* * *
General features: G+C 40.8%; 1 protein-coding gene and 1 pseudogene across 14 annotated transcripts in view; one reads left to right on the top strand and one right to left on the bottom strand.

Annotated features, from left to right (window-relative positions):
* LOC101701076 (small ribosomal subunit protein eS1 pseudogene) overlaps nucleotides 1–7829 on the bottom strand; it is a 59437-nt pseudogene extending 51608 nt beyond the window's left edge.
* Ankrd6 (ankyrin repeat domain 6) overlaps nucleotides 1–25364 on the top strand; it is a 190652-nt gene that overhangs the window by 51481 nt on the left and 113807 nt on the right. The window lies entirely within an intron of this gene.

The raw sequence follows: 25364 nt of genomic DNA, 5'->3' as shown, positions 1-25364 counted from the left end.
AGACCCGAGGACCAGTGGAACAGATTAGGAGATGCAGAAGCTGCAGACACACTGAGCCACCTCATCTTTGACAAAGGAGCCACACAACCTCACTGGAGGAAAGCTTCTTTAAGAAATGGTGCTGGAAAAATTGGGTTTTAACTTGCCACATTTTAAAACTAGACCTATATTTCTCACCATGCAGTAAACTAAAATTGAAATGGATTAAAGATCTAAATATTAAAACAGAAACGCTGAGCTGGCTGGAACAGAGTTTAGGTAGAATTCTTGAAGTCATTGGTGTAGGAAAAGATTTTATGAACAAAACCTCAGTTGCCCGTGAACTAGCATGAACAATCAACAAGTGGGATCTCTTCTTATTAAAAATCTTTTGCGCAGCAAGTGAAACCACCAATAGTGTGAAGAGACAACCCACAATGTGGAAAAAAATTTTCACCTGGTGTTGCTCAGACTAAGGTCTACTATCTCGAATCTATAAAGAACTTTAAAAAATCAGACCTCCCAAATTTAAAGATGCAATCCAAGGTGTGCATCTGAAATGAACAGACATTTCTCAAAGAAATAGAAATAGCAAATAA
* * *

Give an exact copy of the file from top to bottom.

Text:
General features: G+C 40.8%; 1 protein-coding gene and 1 pseudogene across 14 annotated transcripts in view; one reads left to right on the top strand and one right to left on the bottom strand.

Annotated features, from left to right (window-relative positions):
* LOC101701076 (small ribosomal subunit protein eS1 pseudogene) overlaps nucleotides 1–7829 on the bottom strand; it is a 59437-nt pseudogene extending 51608 nt beyond the window's left edge.
* Ankrd6 (ankyrin repeat domain 6) overlaps nucleotides 1–25364 on the top strand; it is a 190652-nt gene that overhangs the window by 51481 nt on the left and 113807 nt on the right. The window lies entirely within an intron of this gene.

The raw sequence follows: 25364 nt of genomic DNA, 5'->3' as shown, positions 1-25364 counted from the left end.
AGACCCGAGGACCAGTGGAACAGATTAGGAGATGCAGAAGCTGCAGACACACTGAGCCACCTCATCTTTGACAAAGGAGCCACACAACCTCACTGGAGGAAAGCTTCTTTAAGAAATGGTGCTGGAAAAATTGGGTTTTAACTTGCCACATTTTAAAACTAGACCTATATTTCTCACCATGCAGTAAACTAAAATTGAAATGGATTAAAGATCTAAATATTAAAACAGAAACGCTGAGCTGGCTGGAACAGAGTTTAGGTAGAATTCTTGAAGTCATTGGTGTAGGAAAAGATTTTATGAACAAAACCTCAGTTGCCCGTGAACTAGCATGAACAATCAACAAGTGGGATCTCTTCTTATTAAAAATCTTTTGCGCAGCAAGTGAAACCACCAATAGTGTGAAGAGACAACCCACAATGTGGAAAAAAATTTTCACCTGGTGTTGCTCAGACTAAGGTCTACTATCTCGAATCTATAAAGAACTTTAAAAAATCAGACCTCCCAAATTTAAAGATGCAATCCAAGGTGTGCATCTGAAATGAACAGACATTTCTCAAAGAAATAGAAATAGCAAATAA